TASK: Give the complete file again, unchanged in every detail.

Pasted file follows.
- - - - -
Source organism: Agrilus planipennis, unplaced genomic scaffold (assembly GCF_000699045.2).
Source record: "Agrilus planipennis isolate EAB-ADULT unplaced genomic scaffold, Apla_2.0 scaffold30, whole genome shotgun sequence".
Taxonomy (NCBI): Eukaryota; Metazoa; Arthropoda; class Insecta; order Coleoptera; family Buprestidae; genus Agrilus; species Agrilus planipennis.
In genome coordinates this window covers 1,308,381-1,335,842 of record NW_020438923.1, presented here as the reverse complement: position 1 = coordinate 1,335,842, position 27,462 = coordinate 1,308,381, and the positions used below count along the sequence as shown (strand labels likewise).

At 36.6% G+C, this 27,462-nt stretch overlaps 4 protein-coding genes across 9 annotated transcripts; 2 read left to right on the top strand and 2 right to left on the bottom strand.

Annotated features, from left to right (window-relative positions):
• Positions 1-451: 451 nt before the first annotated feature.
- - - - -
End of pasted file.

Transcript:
Source organism: Agrilus planipennis, unplaced genomic scaffold (assembly GCF_000699045.2).
Source record: "Agrilus planipennis isolate EAB-ADULT unplaced genomic scaffold, Apla_2.0 scaffold30, whole genome shotgun sequence".
Taxonomy (NCBI): Eukaryota; Metazoa; Arthropoda; class Insecta; order Coleoptera; family Buprestidae; genus Agrilus; species Agrilus planipennis.
In genome coordinates this window covers 1,308,381-1,335,842 of record NW_020438923.1, presented here as the reverse complement: position 1 = coordinate 1,335,842, position 27,462 = coordinate 1,308,381, and the positions used below count along the sequence as shown (strand labels likewise).

At 36.6% G+C, this 27,462-nt stretch overlaps 4 protein-coding genes across 9 annotated transcripts; 2 read left to right on the top strand and 2 right to left on the bottom strand.

Annotated features, from left to right (window-relative positions):
• Positions 1-451: 451 nt before the first annotated feature.